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Judgement expected in forfeiture of assets apparently bought with stolen IPTS funds

By Afikile Lugunya - Jul 31, 2018
Judgement expected in forfeiture of assets apparently bought with stolen IPTS funds

Judgement is expected in the Port Elizabeth High Court in a case where a local church and a businesswoman had their assets seized by authorities after it emerged that they were apparently bought with monies stolen from the Nelson Mandela Bay Municipality's Integrated Public Transport System (IPTS).

The National Prosecution Authority (NPA) in April acted on an order by the High Court, which granted its Asset Forfeiture Unit (AFU), the permission to attach assets, amid claims the church was a front used to hide monies that were syphoned off the ITPS project.

The Perculiar People’s Church, which is situated at Uitenhage, is led by a Nigerian Pastor, Apostle Bassey Victor. Still, several assets that were seized were bought using the name of the church.

These included a white Toyota Quantum, a white Jeep Cherokee, a silver BMW  and a variety of other items purchased for Pastor Bassey and the church.

When the AFU went to seize the assets, things didn’t go as planned as the Pastor tried to hide from the AFU by claiming he was at his home, which later turned out to be a lie.

Undaunted, the AFU team went to the church where it met a woman, who identified herself only as the wife of the pastor. She told the team her husband was still at home praying.

The AFU then proceeded to seize the identified assets. NPA’s spokesperson, Tsepo Ndwalaza, later informed the media, who had tag along for the operation, that the Pastor had sneaked out through a back door to avoid the media.

“There is also more of the properties that is going to be taken, the curator is discussing that with the pastor of the church. This emanates from the reservations order that was granted by the court for us to come and take these assets.

“The information we had was that he was busy somewhere, praying,” Ndwalaza said.

Although the pastor was no show, Ndwalaza said that he was relieved that the items were successfully attached; "This is a victory for the NPA.”

From the date of the asset forfeiture, the pastor had 14 days to claim the assets as his.

Unfortunately, the 14 days ellapsed without his claim. Ndwalaza said that the assets would be auctioned off so that the State can recover the taxpayers' money.

He said that the AFU moved against the church following unlawful cash transfers to it amounting to about R6 million.

“A R13 million payment from the IPTS funds, managed by the Nelson Mandela Bay Municipality, was made to Zeranza CC [owned by Uitenhage businesswoman, Andrea Wessels] and were utilised to acquire the property for Pastor Bassey and the Church.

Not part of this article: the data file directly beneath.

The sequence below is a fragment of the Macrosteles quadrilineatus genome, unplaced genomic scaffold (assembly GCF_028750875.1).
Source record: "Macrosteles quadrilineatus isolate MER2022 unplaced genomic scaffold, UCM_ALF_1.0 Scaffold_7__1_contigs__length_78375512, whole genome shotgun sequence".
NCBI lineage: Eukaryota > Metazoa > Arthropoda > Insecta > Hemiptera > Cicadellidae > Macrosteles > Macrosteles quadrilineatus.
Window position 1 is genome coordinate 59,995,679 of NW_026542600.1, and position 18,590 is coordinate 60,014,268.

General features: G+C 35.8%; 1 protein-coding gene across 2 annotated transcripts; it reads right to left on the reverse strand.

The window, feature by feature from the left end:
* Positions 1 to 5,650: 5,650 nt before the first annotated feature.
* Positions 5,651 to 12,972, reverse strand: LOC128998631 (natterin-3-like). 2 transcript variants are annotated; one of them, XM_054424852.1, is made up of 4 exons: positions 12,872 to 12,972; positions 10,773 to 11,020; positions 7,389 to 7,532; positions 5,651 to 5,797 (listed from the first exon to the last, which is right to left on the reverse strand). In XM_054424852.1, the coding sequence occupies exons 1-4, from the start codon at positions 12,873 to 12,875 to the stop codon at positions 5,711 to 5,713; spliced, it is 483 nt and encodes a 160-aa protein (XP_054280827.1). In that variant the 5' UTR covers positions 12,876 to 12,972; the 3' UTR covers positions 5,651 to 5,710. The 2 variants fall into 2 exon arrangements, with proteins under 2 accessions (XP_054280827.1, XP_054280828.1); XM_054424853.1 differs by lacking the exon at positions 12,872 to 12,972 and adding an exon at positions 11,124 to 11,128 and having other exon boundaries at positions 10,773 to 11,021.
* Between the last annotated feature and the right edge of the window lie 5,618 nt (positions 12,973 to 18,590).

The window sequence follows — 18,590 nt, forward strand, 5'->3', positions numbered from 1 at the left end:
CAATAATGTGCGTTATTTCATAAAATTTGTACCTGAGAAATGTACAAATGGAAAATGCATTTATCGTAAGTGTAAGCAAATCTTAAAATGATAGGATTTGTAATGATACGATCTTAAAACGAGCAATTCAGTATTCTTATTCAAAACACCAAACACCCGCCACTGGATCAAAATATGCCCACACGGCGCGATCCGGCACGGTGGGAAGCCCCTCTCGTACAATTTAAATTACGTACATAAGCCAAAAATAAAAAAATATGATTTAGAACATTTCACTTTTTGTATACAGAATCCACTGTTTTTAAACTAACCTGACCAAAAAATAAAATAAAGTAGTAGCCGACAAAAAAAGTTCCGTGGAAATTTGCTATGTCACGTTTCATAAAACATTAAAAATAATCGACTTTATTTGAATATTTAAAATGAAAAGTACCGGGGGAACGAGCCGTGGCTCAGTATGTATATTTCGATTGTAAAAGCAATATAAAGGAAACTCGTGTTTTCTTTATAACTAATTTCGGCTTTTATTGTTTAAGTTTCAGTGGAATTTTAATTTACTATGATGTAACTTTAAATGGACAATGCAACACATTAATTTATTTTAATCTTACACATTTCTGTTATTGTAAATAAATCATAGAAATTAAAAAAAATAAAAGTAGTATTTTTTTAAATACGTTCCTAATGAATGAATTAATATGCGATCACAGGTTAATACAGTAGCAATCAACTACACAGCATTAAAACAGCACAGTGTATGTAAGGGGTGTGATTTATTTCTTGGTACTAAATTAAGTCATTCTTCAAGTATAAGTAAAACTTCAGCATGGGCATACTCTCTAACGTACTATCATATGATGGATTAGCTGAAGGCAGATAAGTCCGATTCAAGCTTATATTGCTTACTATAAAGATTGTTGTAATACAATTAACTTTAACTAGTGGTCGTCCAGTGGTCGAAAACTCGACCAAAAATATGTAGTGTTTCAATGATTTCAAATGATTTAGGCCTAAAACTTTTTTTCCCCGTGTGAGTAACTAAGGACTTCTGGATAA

“At the time, Wessels and Nadia Gerwel, a former Assistant Director in the Finance Department in the Municipality, were members of the church, managing its finances and Wessels confessed ‘of taking from the wicked and giving to the righteous’.

"Wessels joined the church during the second half of 2011,” Ndwalaza said.

Apparently, monies from the IPTS were syphoned off using different churches in the Uitenhage area as fronts.

In four phases, the State has sought to recover over R2 billion that was apparently siohoned off the Metro's IPTS project.

Ndwalaza added that in 2017, Wessel’s Uitenhage house worth R800 000, allegedly purchased using IPTS funds, was preserved and judgment for its forfeiture has been reserved.

“Wessels’ assets estimated to be about R11.9 million, which include those of Mr Mkasa and Wessels’ son and daughter were restrained in the second leg pending conviction in the criminal case.

“Her son, Rukaard has paid back R289 030 of the IPTS funds he received from his mother. Early this year, in the third leg, Dankovista’s immovable property, which had been on the market for R2.9 million, was preserved. Rukaard is the sole Director of Dankovista."

The preservation reveals how IPTS funds were spent: Wessels paid Pastor Bassey R28 000 per month as an alleged Graphic Designer for Zeranza from March 2012.

"On 25 February and 2 March 2013, Pastor Bassey received from her two amounts totalling R50 000. On 17 August 2013, Wessels transferred R588 000 for the “purchase of the Toyota Quantum, which has the Church’s branding on its sides. From 27 February and 6 March 2014, Wessels paid R1 400 000 for the purchase of the Vanes house," Ndwalaza said.

"Wessels deposited R50 000 each for the acquisition of the Jeep Cherokee and the BMW. R500 000 was further deposited as a gift for the guest Pastor.

“On 25 May 2014, Wessles handed Pastor Bassey keys for a BMW 730D worth R1 148 000, by 29 May 2015 this BMW was registered in the name of Dankovista. From 23 September to 9 October 2015, Wessels transferred R1 000 000 because the ‘Lord told her to do so’ for Pastor Bassey to make use of it in any way he wanted and for the Church."

He said the seizure was made possible by the cooperation of law enforcement and the banking sector.

“It is through the hard work of the law enforcement agencies (i.e. the Anti-Corruption Task Team – EC and the banks that made it possible for the Order to be obtained. As the AFU (in the NPA), we are very impressed with the coordinated effort in which this matter has been handled and it will show that crime does not pay,” Ndwalaza said.